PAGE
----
Workaround for Mac Finder errors when unzipping files in ONTAP

ONTAP allows you to mount volumes to other volumes in a Storage Virtual Machine, which provides a way for storage administrators to create their own folder structures across multiple nodes in a cluster. This is useful when you want to ensure the workload gets spread across nodes, but you can’t use FlexGroup volumes for whatever reason.

This graphic shows how that can work:

junctioned-volumes.png

In NAS environments, a client will ask for a file or folder location and ONTAP will re-direct the traffic to wherever that object lives. This is supposed to be transparent to the client, provided they follow standard NAS deployment steps.

However, not all NAS clients are created equal. Sometimes, Linux serves up SMB and will do things differently than Microsoft does. Windows also will do NFS, but it doesn’t entirely follow the NFS RFCs. So, occasionally, ONTAP doesn’t expect how a client handles something and stuff breaks.

Mac Finder

If you’ve ever used a Mac, you’ll know that the Finder can do somethings a little differently than the Terminal does. In this particular issue, we’ll focus on how Finder unzips files (when you double-click the file) in volumes that are mounted to other volumes in ONTAP.

One of our customers hit this issue, and after poking around a little bit, I figured out how to workaround the issue.

Here’s what they were doing:

  • SMB to Mac clients
  • Shares at the parent FlexVol level (ie, /vol1
  • FlexVols mounted to other FlexVols several levels deep (ie, /vol1/vol2/vol3)

When files are unzipped after accessing a share at a higher level and then drilling down into other folders (which are actually FlexVols mounted to other FlexVols), then unzipping in Finder via double-click fails.

When the shares are mounted at the same level as the FlexVol where the unzip is attempted, unzip works. When the Terminal is used to unzip, it works.

However, when your users refuse to use/are unable to use the Terminal and you don’t want to create hundreds of shares just to work around one issue, it’s an untenable situation.

So, I decided to dig into the issue…

Reproducing the issue

The best way to troubleshoot problems is to set up a lab environment and try to recreate the problem. This allows you freedom to gather logs, packet traces, etc. without bothering your customer or end user. So, I brought my trusty old 2011 MacBook running OS Sierra and mounted the SMB share in question.

These are the volumes and their junction paths:

DEMO inodes /shared/inodes
DEMO shared /shared

This is the share:

 Vserver: DEMO
 Share: shared
 CIFS Server NetBIOS Name: DEMO
 Path: /shared
 Share Properties: oplocks
 browsable
 changenotify
 show-previous-versions
 Symlink Properties: symlinks
 File Mode Creation Mask: -
 Directory Mode Creation Mask: -
 Share Comment: -
 Share ACL: Everyone / Full Control
 File Attribute Cache Lifetime: -
 Volume Name: shared
 Offline Files: manual
 Vscan File-Operations Profile: standard
 Maximum Tree Connections on Share: 4294967295
 UNIX Group for File Create: -

I turned up debug logging on the cluster (engage NetApp Support if you want to do this), got a packet trace on the Mac and reproduced the issue right away. Lucky me!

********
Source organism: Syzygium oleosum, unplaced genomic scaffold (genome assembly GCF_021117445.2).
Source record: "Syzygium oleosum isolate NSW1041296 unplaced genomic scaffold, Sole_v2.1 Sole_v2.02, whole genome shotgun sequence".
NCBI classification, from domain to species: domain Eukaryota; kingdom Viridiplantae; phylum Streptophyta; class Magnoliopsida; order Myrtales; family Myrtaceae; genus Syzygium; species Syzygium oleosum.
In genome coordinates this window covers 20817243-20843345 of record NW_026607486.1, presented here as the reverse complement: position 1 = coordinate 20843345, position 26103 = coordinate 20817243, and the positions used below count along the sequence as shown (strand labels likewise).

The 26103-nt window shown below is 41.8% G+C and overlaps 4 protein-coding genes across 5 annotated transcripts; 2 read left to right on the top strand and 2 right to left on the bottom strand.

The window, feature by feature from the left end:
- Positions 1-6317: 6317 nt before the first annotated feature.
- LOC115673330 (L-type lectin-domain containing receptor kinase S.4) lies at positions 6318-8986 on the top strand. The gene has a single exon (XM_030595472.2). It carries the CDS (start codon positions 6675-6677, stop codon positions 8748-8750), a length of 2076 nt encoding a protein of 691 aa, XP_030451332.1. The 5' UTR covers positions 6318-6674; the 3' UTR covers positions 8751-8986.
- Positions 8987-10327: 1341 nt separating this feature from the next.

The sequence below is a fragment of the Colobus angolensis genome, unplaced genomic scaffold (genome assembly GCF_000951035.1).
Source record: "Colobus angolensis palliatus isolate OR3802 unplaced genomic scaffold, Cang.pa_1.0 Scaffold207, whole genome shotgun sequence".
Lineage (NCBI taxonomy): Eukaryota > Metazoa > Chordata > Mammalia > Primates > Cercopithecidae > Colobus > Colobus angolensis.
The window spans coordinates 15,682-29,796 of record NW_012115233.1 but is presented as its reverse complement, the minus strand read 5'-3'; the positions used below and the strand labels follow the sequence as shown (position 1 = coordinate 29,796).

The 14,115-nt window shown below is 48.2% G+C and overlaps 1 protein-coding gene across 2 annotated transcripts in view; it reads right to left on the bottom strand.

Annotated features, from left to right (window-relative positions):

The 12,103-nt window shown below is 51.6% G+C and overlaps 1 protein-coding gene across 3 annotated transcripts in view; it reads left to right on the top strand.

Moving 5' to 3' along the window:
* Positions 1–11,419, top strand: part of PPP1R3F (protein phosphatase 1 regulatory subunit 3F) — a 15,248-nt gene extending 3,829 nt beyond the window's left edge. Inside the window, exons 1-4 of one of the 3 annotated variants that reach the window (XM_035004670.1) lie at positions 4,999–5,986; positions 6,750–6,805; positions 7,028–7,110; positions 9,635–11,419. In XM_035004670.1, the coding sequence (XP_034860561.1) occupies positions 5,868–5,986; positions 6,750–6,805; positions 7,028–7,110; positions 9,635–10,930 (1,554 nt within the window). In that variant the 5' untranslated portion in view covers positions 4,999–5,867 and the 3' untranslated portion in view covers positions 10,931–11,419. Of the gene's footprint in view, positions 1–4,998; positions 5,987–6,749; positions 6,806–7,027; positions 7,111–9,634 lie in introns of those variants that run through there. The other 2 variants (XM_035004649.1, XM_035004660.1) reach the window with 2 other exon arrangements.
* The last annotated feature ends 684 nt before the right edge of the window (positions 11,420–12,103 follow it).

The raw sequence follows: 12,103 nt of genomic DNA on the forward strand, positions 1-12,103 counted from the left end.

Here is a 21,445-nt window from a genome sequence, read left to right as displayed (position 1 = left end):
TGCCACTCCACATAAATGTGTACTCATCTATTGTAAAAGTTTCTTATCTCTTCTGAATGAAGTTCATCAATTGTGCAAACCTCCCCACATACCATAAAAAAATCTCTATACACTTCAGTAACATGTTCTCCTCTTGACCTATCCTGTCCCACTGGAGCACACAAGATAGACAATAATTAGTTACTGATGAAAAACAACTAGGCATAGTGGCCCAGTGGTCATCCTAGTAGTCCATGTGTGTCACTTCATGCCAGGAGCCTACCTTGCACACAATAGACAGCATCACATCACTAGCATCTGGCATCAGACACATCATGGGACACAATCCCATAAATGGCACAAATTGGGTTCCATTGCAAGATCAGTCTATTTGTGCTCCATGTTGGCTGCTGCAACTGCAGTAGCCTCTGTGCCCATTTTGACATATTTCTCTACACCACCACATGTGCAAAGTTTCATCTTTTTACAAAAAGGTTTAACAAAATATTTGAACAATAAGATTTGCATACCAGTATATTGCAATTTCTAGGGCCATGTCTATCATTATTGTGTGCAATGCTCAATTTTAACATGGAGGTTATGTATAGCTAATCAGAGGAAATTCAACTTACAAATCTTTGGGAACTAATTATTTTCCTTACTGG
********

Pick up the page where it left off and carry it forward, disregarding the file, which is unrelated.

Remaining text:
finder-error

I also tried a 3rd party unzip utility (Stuffit Expander) and it unzipped fine. So this was definitely a Finder/ONTAP/NAS interaction problem, which allowed me to focus on that.

Packet traces showed that the Finder was attempting to look for a folder called “.TemporaryItems/folders.501/Cleanup At Startup” but couldn’t find it – and couldn’t create it, apparently either. But it would created folders named “BAH.XXXX” instead, and they wouldn’t get cleaned up.

So, I thought, why not manually create the folder path, since it wasn’t able to do it on its own?

You can do this through Terminal, or via Finder. Keep in mind that the path above has “folders.501” – 501 is my uid, so check your users uid on the Mac and make sure the folder path is created using that uid. If you have multiple users that access the share, you may need to create multiple folders.xxx in .TemporaryItems.

If you do it via Finder, you may want to enable hidden files. I learned how to do that via this article:

https://ianlunn.co.uk/articles/quickly-showhide-hidden-files-mac-os-x-mavericks/

So I did that and then I unmounted the share and re-mounted, to make sure there wasn’t any weird cache issue lingering. You can check CIFS/SMB sessions, versions, etc with the following command, if you want to make sure they are closed:

cluster::*> cifs session show -vserver DEMO -instance

Vserver: DEMO

Node: node1
 Session ID: 16043510722553971076
 Connection ID: 390771549
 Incoming Data LIF IP Address: 10.x.x.x
 Workstation IP Address: 10.x.x.x
 Authentication Mechanism: NTLMv2
 User Authenticated as: domain-user
 Windows User: NTAP\prof1
 UNIX User: prof1
 Open Shares: 1
 Open Files: 1
 Open Other: 0
 Connected Time: 7m 49s
 Idle Time: 6m 2s
 Protocol Version: SMB3
 Continuously Available: No
 Is Session Signed: true
 NetBIOS Name: -
 SMB Encryption Status: unencrypted
 Connection Count: 1

Once I reconnected with the newly created folder path, double-click unzip worked perfectly!

Check it out yourself:

Note: You *may* have to enable the option is-use-junctions-as-reparse-points-enabled on your CIFS server. I haven’t tested with it off and on thoroughly, but I saw some inconsistency when it was disabled. For the record, it’s on by default.